Last time, we talked about wrists; for many of you, it opened up a whole new range of motion, eliminated the pain of bearing weight on the hands, and led to an all-new, badass push up. Sweet.
But internally rotating the wrists is just the beginning. The next stop for improving your mechanics and discovering just how much of a badass you really are is… your elbow.
Joints are not singular objects. A joint is the intersection of at least two bones that meet with other bones to make other joints. The elbow is the intersection of three bones: the radius, the ulna and the humerus. The radius and ulna intersect with the carpal bones to make the wrist . . . . . . and the humerus connects to the shoulder blade to make the shoulder. The elbow, much like the knee, is what I like to call an “intermediary joint.” This means the joints surrounding the elbow—the wrist and shoulder—dictate how it will behave.
Consider our earlier wrist rotation exercise: The wrist internally rotates and generates torque on the radius. That torque is valuable; it would be a waste to just let it pass through the bones of the arm like water down a drain. What we need to do is resist that internal rotation so we can store it and put it to use.
In the context of a pushup, your body does this by partnering up two functions: external rotation of the humerus and upward rotation of the shoulder blade, or scapula. These actions are managed by an army of interconnected tissues that are bigger, stronger and more capable of supporting your body weight than your arms, acting by themselves, could ever possibly be.However, if either the wrist or the shoulder fail to hold up their end of the bargain, the muscle tissue around the elbow has to spend energy to maintain stability, rather than storing energy provided by the surrounding joints.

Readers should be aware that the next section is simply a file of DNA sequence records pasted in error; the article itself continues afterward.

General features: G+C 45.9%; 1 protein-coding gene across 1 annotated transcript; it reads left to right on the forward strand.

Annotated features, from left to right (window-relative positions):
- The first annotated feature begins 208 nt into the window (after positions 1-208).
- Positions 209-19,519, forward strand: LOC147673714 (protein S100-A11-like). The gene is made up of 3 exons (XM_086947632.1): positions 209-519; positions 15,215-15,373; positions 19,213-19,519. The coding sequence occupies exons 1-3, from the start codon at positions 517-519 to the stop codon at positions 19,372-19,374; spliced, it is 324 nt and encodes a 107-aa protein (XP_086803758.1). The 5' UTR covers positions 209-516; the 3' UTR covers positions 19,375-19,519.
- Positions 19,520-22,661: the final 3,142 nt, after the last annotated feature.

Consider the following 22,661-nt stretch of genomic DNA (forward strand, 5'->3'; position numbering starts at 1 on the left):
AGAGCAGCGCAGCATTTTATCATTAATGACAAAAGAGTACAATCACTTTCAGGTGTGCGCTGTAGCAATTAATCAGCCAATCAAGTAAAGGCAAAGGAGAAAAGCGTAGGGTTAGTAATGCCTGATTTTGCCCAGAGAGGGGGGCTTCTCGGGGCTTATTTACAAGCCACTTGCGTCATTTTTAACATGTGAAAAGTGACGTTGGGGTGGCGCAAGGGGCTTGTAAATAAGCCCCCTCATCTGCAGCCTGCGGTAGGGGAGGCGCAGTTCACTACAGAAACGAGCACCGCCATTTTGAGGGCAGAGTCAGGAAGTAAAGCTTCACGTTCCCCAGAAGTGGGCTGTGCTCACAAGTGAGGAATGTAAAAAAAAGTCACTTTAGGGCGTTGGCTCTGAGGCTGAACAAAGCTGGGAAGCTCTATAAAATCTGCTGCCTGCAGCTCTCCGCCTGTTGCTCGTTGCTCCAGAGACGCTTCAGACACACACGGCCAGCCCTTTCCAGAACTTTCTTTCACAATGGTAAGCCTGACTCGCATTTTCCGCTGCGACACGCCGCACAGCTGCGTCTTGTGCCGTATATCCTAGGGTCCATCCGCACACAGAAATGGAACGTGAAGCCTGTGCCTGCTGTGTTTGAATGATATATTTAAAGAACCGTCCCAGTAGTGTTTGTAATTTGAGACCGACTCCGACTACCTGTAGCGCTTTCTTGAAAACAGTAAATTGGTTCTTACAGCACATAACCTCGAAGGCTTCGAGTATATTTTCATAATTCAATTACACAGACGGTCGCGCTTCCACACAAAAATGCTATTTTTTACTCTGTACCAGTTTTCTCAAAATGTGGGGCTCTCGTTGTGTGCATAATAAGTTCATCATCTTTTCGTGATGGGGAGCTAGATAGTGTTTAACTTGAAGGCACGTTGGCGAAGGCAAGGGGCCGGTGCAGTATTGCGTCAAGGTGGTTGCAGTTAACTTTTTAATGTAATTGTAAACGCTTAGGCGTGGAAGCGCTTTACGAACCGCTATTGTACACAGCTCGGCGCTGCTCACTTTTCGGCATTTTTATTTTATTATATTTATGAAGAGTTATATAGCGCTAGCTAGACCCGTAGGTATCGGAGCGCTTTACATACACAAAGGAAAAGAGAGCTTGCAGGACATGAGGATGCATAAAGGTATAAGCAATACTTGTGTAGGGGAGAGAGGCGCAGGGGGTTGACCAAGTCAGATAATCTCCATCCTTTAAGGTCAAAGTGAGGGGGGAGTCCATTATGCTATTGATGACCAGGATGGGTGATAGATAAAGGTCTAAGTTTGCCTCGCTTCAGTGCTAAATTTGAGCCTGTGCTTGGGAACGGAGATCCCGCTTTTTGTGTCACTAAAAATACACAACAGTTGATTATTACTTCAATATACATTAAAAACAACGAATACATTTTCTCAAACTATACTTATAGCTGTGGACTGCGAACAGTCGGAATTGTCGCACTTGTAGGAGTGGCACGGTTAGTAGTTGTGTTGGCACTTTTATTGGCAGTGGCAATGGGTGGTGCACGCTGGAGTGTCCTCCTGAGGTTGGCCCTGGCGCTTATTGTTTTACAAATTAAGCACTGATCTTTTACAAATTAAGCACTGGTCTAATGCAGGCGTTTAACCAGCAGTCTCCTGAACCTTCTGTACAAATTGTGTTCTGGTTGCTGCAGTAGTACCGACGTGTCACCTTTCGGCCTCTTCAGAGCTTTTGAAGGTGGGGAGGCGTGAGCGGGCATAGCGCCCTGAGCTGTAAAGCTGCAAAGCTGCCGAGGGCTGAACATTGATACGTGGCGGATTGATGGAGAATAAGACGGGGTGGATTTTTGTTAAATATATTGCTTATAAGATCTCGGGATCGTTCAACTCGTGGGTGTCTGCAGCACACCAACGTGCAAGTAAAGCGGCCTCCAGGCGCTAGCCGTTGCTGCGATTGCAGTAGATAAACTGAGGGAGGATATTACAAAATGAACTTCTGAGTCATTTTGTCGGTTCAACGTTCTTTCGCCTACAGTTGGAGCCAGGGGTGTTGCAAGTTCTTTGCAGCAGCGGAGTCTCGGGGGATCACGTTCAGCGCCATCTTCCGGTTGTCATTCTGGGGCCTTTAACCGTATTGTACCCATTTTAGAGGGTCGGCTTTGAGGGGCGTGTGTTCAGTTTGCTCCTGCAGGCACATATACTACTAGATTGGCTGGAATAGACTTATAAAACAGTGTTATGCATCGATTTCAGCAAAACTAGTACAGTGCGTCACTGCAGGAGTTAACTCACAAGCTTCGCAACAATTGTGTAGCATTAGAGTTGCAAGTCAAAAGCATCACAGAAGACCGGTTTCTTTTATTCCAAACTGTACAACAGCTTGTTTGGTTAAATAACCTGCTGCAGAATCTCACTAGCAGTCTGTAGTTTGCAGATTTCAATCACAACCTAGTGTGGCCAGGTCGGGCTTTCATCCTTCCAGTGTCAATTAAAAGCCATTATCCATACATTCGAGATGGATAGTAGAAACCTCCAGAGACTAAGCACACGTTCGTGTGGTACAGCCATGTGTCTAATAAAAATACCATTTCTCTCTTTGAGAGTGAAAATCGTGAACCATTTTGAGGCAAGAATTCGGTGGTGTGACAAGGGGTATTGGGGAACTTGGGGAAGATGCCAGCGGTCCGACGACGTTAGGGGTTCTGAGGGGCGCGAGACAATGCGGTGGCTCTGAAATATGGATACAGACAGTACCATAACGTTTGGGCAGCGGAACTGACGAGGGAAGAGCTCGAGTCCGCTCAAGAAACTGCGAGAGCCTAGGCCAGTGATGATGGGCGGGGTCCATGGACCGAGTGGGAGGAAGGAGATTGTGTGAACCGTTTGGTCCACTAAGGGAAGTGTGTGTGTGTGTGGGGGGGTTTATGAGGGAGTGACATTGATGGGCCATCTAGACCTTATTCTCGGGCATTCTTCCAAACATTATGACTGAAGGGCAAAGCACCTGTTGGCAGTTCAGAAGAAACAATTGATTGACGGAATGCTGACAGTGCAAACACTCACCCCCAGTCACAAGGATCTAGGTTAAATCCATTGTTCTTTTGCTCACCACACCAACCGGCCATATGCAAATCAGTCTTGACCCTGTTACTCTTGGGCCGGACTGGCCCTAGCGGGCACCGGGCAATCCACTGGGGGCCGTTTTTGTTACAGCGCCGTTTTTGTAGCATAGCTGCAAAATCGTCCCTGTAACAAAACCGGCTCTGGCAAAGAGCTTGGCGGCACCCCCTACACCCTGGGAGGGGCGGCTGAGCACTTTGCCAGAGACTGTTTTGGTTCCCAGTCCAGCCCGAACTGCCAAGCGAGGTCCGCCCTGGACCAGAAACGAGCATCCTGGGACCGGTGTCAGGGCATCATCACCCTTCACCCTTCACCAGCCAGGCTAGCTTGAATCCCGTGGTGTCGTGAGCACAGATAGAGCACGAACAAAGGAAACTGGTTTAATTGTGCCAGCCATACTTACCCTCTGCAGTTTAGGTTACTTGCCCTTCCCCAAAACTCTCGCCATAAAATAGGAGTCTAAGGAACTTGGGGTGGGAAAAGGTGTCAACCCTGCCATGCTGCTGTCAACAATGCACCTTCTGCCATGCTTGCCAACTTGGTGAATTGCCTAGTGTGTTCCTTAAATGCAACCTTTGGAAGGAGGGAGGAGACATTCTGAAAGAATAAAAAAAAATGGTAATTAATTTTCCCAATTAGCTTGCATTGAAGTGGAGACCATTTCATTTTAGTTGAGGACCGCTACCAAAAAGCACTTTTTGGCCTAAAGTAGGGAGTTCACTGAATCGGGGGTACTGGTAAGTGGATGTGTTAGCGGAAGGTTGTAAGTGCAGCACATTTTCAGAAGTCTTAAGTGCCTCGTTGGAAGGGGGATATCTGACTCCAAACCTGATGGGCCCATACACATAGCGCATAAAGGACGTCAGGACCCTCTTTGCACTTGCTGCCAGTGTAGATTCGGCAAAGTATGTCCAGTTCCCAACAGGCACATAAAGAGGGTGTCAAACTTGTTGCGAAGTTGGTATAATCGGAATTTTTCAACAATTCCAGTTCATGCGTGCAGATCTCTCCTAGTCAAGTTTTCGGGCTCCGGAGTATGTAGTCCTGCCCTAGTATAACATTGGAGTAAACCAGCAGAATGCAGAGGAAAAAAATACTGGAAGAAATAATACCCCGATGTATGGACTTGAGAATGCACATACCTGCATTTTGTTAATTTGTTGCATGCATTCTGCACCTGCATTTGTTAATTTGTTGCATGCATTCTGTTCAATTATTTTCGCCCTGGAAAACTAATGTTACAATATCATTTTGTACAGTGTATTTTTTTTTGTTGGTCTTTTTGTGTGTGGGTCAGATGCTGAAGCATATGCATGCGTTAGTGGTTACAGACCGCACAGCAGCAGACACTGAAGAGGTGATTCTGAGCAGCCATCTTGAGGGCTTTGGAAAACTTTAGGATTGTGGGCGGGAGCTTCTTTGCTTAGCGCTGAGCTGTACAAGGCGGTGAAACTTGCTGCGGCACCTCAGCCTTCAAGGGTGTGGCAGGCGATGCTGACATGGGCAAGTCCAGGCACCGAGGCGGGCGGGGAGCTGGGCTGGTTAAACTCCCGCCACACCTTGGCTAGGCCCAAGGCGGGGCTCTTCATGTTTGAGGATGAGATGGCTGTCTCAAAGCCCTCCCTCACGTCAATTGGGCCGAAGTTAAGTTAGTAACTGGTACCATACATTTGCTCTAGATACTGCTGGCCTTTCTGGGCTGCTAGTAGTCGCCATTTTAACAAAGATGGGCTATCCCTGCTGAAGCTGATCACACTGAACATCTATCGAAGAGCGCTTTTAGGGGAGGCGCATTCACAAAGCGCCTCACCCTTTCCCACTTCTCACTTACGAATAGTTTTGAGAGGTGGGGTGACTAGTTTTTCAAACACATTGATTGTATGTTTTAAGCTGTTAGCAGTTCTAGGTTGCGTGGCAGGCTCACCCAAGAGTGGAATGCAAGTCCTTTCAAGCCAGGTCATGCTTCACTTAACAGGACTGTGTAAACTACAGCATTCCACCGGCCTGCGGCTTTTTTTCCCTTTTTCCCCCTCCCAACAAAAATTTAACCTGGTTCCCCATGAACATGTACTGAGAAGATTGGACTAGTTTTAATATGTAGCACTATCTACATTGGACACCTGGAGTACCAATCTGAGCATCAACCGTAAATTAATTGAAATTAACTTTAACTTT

When it works, it’s a thing of beauty: The wrist drives internal rotation of the radius through gravity’s acceleration. The humerus resists that rotation, storing energy in the rotator cuff, serratus anterior and oblique abdominals. The elbow becomes tightly coiled, fully extended and rock solid.
And it doesn’t even remotely stop there: remember, this is happening in both arms at the same time. The oblique abdominals, behemoths that they are, carry the force from their respective scapulae all the way down to the hip, stabilizing the low back in the process. What starts humbly in the wrist and elbow eventually rules the spinal column.
In other contexts, too, like throwing, lifting and martial arts, that elbow coil acts like a force multiplier when it eventually uncoils, rapidly releasing its stored energy like a hammer drill. (If that sounds like an exaggeration, you’ve never seen the wing chun kung fu straight punch, nicknamed the “straight blast.”)
An elbow which doesn’t have to spend energy to be stable is a better force conductor; it moves faster, confers greater leverage and supports more weight.
Good luck! Snap a picture of your next plank and leave it in the comments!